The Hedge Fund Law Report

The definitive source of actionable intelligence on hedge fund law and regulation

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By Topic: Key Person Provisions

  • From Vol. 8 No.25 (Jun. 25, 2015)

    Dechert Global Alternative Funds Symposium Evaluates Liquid Alternative Funds and Fund Governance Trends

    Since the 2008 market crisis, retail demand for alternative investment strategies has surged.  Consequently, offerings of alternative mutual funds by U.S. hedge fund managers have steadily increased in recent years; however, the alternative mutual fund structure has not proven as popular in Europe or Asia, where retail investors and regulators prefer the UCITS structure.  See “The First Steps to Take When Joining the Rush to Offer Registered Liquid Alternative Funds,” The Hedge Fund Law Report, Vol. 7, No. 42 (Nov. 6, 2014).  In addition, concerns with fund governance issues, such as key person risk and investment strategy drift, have similarly escalated since the crisis.  This article summarizes the discussion of these topics at the recent Dechert Alternative Funds Symposium in New York City.  For additional coverage of the Symposium, see “Dechert Global Alternative Funds Symposium Highlights Trends in European and Global Hedge Fund Marketing,” The Hedge Fund Law Report, Vol. 8, No. 21 (May 28, 2015).

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  • From Vol. 2 No.37 (Sep. 17, 2009)

    Key Person Provisions in Hedge Fund Documents: Structure, Consequences and Demand from Institutional Investors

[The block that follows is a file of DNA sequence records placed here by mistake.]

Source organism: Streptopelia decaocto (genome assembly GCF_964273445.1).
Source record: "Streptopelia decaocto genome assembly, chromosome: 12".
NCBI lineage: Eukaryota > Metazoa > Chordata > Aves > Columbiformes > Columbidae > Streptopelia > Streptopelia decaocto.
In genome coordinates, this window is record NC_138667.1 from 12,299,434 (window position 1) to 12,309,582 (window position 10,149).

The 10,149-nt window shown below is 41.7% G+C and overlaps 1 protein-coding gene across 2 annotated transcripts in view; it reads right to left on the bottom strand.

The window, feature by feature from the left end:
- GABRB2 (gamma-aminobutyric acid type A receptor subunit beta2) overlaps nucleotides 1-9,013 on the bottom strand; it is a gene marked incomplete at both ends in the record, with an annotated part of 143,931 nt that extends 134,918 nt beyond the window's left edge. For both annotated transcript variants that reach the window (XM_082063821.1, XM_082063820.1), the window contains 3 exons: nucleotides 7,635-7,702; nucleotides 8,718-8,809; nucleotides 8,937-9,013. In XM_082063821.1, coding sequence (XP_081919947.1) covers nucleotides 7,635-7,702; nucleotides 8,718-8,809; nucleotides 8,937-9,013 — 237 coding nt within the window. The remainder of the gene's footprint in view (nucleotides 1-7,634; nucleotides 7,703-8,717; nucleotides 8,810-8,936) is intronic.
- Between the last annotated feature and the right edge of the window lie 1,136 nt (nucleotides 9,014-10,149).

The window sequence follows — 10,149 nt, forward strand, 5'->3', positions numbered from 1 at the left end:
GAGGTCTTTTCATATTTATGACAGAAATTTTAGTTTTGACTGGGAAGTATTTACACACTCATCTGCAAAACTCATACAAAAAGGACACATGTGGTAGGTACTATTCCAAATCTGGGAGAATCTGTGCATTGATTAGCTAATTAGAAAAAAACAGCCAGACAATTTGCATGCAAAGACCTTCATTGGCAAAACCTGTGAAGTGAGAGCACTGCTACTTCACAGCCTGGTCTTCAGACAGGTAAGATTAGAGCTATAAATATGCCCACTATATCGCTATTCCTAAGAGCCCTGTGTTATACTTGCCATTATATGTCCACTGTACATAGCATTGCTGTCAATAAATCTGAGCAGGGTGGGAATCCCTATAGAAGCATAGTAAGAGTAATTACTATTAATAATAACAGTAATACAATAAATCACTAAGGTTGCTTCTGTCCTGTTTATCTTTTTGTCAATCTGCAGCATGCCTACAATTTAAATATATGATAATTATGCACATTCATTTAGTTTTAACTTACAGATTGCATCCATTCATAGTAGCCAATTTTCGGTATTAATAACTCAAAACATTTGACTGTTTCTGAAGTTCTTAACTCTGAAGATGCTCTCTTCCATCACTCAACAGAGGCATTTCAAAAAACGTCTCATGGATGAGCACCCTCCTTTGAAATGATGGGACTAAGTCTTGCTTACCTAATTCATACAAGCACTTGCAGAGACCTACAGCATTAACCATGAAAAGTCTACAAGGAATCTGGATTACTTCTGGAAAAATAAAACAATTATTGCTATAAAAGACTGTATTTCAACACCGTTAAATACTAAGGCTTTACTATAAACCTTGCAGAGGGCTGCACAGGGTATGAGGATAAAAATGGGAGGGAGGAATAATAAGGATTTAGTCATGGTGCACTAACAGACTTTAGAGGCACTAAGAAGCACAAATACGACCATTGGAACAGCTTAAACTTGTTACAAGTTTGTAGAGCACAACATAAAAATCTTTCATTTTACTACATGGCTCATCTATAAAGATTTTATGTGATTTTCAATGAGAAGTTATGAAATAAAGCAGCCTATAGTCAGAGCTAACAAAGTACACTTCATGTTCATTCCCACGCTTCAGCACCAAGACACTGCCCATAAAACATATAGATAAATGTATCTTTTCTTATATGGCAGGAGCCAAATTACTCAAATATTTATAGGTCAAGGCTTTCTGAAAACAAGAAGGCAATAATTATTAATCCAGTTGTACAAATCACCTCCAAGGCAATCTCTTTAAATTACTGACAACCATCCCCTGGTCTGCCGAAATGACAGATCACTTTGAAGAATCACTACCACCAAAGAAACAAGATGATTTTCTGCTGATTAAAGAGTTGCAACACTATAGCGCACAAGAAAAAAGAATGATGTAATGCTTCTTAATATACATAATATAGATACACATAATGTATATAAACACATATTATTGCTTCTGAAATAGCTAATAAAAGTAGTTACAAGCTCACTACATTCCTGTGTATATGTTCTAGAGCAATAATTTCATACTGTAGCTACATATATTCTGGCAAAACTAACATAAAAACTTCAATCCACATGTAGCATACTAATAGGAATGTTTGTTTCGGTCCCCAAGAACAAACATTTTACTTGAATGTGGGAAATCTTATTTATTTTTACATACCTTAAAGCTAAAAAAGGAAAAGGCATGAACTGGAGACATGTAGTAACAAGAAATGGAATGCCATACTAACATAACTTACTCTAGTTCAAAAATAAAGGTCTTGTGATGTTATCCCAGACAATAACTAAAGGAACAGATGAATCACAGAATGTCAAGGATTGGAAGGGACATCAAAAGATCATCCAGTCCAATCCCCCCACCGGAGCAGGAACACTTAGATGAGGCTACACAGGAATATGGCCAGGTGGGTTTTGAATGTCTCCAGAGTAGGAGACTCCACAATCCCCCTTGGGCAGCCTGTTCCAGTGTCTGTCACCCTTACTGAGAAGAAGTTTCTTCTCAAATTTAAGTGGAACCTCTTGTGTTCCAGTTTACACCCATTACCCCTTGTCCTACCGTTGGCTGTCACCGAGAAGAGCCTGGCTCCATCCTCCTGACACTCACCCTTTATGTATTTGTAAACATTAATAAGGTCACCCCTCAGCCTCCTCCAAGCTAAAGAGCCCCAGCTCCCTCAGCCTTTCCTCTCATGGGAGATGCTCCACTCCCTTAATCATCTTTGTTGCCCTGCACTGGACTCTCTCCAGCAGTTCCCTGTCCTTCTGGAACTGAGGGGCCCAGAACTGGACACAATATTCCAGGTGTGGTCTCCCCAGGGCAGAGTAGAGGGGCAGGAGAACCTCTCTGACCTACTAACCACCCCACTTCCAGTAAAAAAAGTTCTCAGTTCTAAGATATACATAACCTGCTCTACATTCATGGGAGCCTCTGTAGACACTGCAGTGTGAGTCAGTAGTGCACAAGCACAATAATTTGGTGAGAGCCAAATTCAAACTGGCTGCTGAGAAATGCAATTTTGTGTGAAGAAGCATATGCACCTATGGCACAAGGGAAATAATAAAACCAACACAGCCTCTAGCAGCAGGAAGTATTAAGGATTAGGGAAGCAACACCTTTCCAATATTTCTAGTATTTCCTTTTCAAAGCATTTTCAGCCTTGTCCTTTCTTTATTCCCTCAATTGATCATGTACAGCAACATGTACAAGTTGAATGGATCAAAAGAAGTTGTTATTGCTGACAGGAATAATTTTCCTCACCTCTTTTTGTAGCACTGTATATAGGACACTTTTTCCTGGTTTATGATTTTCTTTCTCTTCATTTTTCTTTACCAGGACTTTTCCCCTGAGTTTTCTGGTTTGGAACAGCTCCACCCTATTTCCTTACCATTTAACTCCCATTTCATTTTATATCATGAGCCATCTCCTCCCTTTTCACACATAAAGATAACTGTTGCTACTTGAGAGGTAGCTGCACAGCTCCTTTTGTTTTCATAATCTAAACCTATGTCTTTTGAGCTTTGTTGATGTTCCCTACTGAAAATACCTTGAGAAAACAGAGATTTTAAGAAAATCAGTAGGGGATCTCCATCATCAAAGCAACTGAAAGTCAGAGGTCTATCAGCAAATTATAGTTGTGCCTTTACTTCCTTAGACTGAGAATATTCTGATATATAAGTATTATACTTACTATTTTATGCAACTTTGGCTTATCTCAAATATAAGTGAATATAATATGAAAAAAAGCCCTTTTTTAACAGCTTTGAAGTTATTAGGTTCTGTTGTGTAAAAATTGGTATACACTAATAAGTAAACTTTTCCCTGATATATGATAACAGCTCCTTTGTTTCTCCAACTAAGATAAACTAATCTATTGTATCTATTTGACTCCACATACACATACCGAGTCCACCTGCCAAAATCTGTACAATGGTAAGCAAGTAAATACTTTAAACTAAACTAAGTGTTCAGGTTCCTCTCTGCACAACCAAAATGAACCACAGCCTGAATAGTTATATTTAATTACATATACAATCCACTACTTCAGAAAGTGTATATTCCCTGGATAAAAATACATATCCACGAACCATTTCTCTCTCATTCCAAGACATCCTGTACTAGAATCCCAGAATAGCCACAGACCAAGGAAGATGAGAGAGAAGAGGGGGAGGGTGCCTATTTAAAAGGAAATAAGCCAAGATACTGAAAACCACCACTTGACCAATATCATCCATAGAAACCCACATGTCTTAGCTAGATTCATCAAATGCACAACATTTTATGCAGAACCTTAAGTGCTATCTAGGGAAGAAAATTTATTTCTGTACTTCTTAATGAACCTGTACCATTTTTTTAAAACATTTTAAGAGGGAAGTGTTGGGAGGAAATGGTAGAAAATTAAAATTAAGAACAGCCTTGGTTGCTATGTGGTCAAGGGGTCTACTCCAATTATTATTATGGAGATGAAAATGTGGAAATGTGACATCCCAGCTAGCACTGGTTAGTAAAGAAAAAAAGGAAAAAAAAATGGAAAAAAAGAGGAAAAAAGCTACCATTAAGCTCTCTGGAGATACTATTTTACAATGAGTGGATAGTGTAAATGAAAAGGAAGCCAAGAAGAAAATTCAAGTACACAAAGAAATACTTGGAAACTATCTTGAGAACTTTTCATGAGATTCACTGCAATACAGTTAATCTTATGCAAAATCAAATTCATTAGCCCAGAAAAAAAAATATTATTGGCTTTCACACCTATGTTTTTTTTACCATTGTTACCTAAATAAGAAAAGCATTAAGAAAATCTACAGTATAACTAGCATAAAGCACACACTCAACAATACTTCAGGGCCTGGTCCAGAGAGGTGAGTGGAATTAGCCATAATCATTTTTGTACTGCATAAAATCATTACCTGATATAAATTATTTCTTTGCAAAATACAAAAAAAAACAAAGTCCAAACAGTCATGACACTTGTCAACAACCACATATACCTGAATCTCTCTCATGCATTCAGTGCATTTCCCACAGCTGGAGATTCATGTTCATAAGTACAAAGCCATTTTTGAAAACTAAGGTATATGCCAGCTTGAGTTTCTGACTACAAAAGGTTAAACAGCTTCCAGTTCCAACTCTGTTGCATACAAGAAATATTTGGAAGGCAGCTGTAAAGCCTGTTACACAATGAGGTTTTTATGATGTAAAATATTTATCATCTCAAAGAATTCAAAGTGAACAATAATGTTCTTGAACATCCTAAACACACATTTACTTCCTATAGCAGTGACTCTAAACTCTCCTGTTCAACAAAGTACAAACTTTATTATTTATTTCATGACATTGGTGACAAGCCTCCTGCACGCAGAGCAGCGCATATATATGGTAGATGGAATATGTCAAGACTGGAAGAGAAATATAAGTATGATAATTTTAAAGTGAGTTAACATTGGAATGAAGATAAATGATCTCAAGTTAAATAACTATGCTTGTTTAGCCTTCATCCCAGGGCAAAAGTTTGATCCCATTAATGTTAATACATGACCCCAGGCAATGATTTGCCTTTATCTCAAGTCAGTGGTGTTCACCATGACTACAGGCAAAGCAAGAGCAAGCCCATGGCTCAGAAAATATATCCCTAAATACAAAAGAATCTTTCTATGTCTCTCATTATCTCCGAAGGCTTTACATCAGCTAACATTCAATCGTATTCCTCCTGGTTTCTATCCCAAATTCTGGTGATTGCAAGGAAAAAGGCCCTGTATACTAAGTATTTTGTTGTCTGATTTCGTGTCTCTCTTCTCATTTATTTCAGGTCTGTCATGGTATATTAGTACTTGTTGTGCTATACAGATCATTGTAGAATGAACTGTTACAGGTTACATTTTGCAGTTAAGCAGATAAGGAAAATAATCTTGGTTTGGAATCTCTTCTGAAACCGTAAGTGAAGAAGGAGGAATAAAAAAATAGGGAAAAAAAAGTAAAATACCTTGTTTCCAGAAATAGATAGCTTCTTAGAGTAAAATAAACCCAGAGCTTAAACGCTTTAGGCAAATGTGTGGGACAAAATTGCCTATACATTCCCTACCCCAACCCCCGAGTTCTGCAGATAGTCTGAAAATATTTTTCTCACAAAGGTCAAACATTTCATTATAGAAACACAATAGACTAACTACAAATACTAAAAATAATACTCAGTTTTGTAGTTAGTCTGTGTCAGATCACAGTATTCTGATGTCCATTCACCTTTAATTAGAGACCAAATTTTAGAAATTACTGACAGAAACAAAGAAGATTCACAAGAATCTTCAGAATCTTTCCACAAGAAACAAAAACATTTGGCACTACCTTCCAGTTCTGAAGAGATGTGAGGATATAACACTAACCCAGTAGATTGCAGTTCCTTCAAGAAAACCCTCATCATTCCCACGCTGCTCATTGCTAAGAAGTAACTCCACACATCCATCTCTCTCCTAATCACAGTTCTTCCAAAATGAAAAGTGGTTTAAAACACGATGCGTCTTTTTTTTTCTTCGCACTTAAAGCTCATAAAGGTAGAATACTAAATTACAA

Traditionally, the success of a hedge fund manager and its funds under management flows (or fails to flow) directly from the vision, expertise or acumen of one person, or a small group of people.  That person is often, though not invariably, the founder of the manager, and those people are often fellow founding partners, or key hires made subsequent to founding.  In a word, key people are the people that generate revenue, and investors are rightfully concerned about what may happen if key people die, become disabled or cease (voluntarily or involuntarily) to actively participate in the management of the funds in which investors are invested.  To address and mitigate those concerns, key person provisions are often drafted into various fund or manager documents or into side letters; the current trend is toward inclusion of such provisions in fund operating documents, and away from inclusion of such provisions in side letters.  Such provisions take various forms and establish differing mechanics, but generally provide for notification and redemption rights in the event of designated triggering events.  This article explores the substance of key person provisions – how they are drafted and the mechanics they establish; the documents in which they are located; the differing consequences of locating the provisions in different documents; the consequences of triggering such provisions; the demand by institutional investors for such provisions; and the relationship between key person provisions and succession planning.

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